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Scrubbing in new tyres

Discussion in 'New Riders and Riding Tips' started by Justin Stacks, Dec 1, 2012.

  1. Had to get new tyres. Went with the Pirelli Rosso II.

    I've put on just over 100km's on the new tyres, and tried to weave as much as possible on single lane roads when no one is around. Also, did about 30km's at a time. However, considering I'm just coming off my L's, I'm still not fully tipping my bike and have chicken strips.

    What is the best way a learner can go about scrubbing their new tyres in?

    Also, since I haven't been able to get on the inside and outside of the tyres, when I do start tipping more, will that part of the tyre still be slippery?
  2. Chux kitchen scrubs, it's what the pro's use.
    • Like Like x 1
  3. Tyres are not 'slippery' when brand new and there is no need to 'scrub them in'. Maybe 40 years ago but not now. Just use them normally.

    Weaving down the street? Please no.
  4. I beg to differ. Any tyre fitting will come with the advice 'take it easy, they will be slippery for the first few 100 kilometres". I was regaled with a story of the chap who ignored the advice leaving the dealer and came off outside the shop; and nearly followed suit on my new tyres as the traction control hauled me back into line!!

    Generally the 'shiny' bit of the tread will wear off fairly quickly but I tend to be less aggressive for up to 200km depending on the weather and road surface. The last thing you need is to lay it over onto unscrubbed rubber on a damp corner and find the grip isn't there.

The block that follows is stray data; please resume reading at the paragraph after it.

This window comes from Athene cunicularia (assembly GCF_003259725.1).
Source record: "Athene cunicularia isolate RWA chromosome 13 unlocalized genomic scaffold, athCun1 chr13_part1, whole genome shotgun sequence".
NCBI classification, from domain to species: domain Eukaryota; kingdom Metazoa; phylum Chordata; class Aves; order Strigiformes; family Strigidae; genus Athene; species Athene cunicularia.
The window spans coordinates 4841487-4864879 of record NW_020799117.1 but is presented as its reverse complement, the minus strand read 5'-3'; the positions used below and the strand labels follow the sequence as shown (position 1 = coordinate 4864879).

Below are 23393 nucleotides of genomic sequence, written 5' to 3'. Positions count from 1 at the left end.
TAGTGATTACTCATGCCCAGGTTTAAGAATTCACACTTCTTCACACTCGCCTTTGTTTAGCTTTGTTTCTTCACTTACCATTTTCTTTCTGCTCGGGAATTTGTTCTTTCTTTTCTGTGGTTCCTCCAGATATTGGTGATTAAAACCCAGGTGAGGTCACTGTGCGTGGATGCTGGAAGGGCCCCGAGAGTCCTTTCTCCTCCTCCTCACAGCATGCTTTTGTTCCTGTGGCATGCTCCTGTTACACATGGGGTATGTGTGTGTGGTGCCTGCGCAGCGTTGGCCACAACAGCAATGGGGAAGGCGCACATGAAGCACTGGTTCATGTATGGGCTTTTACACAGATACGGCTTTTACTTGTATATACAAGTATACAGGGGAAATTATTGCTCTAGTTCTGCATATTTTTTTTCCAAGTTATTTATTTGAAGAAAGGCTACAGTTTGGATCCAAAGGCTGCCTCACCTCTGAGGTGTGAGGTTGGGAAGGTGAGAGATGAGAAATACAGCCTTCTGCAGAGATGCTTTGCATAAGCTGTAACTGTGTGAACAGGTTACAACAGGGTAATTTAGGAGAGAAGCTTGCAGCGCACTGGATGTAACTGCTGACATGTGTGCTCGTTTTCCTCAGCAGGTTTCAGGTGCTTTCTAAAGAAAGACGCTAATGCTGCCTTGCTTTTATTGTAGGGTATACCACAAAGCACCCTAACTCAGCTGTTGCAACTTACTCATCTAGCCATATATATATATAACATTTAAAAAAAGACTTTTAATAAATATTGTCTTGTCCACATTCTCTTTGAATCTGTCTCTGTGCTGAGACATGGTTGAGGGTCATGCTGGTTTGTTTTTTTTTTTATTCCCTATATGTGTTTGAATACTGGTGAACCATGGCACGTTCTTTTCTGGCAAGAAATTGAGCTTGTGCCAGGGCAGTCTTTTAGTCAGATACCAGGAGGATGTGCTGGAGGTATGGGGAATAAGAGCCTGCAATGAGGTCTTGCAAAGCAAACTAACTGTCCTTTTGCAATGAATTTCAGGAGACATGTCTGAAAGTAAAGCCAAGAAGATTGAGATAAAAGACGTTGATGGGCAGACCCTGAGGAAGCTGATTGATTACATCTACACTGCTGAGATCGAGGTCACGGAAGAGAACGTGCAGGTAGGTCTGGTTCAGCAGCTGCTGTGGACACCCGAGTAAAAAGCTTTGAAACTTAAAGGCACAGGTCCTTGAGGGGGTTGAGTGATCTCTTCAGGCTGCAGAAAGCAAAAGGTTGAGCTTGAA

• Like Like x 1

  5. Yeah, I read the article that mentioned this, but I'm not going to risk it considering the tyre guy specifically told me that I have to scrub the tyres in, do not tip the bike like you usually do until the tyres are scrubbed in, told me to take it easy for at least 80km's, and put a caution sticker on my bike about the new tyres. Also, he mentioned you can't just do like 10 to 20 km rides to scrub them in. He basically said to do a good 50km and get the tyres really warmed up.

    I trust the guy considering he has over 20 years of experience in the tyre business. There's no benefit to him if I do or don't scrub the tyres in. He's just looking out for our safety.
  6. Read this http://www.sportrider.com/tips/146_0810_how_to_warm_up_new_tires/

    Shops will always tell you to take it easy. That's partly because 'they have always said that', partly because it's an arse covering exercise and partly because the tyre profile will be different (even if you replaced with the same tyre, due to the old one being worn) so the bike will feel different.

    At the end of the day - in order to 'scrub' your tyres in you are going to have to lean sufficiently to get the side of the tyre in contact with the road. So what's the difference?